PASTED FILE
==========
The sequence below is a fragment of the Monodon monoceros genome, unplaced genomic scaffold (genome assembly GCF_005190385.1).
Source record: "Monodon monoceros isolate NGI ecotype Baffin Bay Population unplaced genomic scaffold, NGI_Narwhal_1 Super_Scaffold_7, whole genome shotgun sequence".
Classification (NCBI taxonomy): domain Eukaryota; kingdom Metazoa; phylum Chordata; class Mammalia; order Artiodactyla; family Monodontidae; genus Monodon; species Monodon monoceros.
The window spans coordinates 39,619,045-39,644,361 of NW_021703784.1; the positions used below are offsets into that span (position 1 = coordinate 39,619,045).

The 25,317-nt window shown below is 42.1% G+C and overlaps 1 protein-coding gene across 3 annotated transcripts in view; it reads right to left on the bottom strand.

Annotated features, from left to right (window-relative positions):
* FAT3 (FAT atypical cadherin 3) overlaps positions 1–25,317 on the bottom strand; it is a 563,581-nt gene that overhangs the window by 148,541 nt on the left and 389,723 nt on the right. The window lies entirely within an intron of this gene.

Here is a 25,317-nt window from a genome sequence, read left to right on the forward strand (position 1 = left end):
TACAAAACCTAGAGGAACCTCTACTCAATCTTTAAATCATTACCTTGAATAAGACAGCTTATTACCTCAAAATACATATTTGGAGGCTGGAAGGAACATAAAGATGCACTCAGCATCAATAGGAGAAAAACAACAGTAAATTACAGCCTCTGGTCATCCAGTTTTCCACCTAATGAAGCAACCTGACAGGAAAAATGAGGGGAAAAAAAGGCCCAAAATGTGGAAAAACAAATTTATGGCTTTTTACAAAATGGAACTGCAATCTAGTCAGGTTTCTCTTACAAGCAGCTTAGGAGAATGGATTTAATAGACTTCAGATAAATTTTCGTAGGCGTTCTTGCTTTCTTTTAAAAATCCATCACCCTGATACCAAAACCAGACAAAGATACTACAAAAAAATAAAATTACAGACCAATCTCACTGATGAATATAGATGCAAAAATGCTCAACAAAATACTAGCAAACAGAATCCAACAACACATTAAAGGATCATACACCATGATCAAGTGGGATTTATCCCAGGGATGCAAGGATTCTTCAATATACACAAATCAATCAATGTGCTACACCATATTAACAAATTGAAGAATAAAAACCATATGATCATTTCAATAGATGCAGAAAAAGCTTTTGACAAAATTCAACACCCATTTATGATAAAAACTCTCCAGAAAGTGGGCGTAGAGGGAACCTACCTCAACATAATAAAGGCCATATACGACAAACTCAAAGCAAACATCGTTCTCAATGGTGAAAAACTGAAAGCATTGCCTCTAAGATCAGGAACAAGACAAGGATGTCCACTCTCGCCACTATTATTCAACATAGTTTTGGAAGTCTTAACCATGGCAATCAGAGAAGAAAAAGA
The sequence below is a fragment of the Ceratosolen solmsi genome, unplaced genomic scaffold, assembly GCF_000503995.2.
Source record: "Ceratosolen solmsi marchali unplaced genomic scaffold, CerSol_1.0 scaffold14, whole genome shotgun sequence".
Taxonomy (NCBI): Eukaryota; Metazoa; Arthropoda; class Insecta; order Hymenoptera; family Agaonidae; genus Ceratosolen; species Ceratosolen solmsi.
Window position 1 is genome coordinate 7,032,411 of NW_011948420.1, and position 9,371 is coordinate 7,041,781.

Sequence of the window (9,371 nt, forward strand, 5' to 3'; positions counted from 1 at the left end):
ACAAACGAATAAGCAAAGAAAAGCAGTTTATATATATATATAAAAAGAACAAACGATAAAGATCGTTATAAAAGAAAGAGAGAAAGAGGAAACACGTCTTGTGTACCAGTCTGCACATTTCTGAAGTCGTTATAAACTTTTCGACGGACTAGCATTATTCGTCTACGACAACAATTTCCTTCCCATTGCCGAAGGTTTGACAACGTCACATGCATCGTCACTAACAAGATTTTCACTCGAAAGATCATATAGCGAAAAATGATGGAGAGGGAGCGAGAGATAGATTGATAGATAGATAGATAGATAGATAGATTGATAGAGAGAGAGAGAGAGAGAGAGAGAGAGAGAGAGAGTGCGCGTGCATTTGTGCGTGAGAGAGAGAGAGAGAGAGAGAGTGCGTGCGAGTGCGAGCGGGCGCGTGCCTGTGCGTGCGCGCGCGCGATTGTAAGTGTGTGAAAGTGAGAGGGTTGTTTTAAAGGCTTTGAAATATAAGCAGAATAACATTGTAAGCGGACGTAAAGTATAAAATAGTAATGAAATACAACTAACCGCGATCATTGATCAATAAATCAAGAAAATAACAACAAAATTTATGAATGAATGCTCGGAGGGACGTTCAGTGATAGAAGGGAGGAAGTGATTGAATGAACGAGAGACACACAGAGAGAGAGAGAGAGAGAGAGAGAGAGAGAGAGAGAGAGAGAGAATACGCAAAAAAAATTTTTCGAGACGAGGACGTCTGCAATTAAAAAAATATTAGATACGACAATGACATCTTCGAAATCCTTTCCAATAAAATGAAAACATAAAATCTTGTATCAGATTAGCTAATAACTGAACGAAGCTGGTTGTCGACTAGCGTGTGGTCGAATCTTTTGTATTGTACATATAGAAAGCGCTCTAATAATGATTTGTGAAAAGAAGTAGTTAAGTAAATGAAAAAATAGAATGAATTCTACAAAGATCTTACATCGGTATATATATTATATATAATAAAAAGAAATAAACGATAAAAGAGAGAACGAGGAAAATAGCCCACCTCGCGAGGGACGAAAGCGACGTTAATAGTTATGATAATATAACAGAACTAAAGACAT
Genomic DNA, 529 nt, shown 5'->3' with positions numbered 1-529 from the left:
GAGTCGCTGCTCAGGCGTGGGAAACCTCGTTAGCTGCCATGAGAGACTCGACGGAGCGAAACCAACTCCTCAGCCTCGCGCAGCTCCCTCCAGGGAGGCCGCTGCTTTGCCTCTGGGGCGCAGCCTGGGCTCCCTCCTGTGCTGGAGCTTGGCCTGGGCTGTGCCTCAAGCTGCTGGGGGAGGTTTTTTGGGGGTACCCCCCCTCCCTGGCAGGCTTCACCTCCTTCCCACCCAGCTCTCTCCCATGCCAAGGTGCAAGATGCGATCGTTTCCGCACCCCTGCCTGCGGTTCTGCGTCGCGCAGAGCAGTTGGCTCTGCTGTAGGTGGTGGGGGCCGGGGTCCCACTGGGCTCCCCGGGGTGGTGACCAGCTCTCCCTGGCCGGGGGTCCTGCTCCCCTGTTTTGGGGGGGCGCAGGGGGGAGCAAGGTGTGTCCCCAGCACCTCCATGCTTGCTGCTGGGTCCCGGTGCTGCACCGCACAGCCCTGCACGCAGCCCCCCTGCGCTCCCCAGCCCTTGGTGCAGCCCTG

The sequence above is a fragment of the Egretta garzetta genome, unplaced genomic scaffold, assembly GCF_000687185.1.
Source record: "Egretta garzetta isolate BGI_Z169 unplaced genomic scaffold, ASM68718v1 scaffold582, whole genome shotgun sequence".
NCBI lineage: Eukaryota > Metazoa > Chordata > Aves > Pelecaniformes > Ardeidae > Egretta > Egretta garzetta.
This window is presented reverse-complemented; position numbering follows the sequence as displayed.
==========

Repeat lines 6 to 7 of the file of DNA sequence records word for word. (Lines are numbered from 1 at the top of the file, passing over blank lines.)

Annotated features, from left to right (window-relative positions):
* FAT3 (FAT atypical cadherin 3) overlaps positions 1–25,317 on the bottom strand; it is a 563,581-nt gene that overhangs the window by 148,541 nt on the left and 389,723 nt on the right. The window lies entirely within an intron of this gene.